Efficiency difference

Wireless access points typically have stronger broadcasting power and superior antenna designs, providing better throughput and signal quality across larger areas without negatively impacting network quality. Conversely, range extenders can lead to bandwidth loss and additional latency, which may degrade network efficiency. Particularly, when a range extender uses the same channel for both receiving and sending signals to the router and the user, the available bandwidth is effectively halved, diminishing the flexibility advantage they otherwise provide.

Cost difference

However, there is also a price gap between the two devices. A Wireless AP is typically more expensive due to its robustness and scalability. Range extenders, being less complex, are generally less costly and can be a more economical solution for basic needs.

The following comparison table will help you better understand the differences between the wireless AP and range extender.

  Wireless AP Range Extender
Function A central transmitter and receiver of wireless radio signals. A bridge for Wi-Fi devices beyond router range.
Network Type Create a wireless network. Replicate an existing network.
Network Quality Unaffected 50% Decreased
Cost Expensive. Cost-effective.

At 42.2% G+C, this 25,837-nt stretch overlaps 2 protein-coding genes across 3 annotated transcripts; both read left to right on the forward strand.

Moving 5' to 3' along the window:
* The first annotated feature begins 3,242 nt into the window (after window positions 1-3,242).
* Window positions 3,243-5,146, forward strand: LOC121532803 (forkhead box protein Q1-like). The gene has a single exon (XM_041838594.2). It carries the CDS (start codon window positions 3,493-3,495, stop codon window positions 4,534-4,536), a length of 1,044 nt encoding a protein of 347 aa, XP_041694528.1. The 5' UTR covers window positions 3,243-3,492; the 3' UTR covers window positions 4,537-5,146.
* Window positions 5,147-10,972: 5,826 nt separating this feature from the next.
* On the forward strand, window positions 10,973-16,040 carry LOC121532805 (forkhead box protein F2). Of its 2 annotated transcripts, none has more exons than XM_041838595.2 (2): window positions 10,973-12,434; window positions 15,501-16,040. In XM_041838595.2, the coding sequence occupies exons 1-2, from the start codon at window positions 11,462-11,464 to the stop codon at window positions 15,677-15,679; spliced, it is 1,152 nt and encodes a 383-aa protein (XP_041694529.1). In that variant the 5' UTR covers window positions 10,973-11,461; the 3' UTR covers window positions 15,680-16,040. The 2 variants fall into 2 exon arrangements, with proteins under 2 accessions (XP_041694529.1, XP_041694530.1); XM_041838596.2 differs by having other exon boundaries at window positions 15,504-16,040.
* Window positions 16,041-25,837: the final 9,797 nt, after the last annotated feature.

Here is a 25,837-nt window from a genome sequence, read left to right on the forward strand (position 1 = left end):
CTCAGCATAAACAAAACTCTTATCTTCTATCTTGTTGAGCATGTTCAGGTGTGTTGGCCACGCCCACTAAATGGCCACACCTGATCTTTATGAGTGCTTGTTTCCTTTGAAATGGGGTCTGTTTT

Supported Area Large business and large offices. Home or small business.

Wireless AP vs Range Extender: How to Choose?

Overall, the range extender is ideal for applications where few Wi-Fi devices are connected to it. As for high-density network applications requiring high-quality Wi-Fi signals, wireless AP is the overwhelming choice. That's to say, if you need a cost-effective method to extend wireless network range in your home, range extenders will do just fine; but if you live in a large-sized home and you are discontent with the current network speed your router can supply, or you are deploying Wi-Fi networks for campuses or enterprises, it is worth upgrading to the latest standard wireless AP.

Evaluate these two Wi-Fi solutions by comparing their pros, cons, and differences, and you probably already have the verdict. In fact, the answer to which Wi-Fi solution is better can be subjective. Whether wireless access points or range extenders are better depends on what you want to accomplish.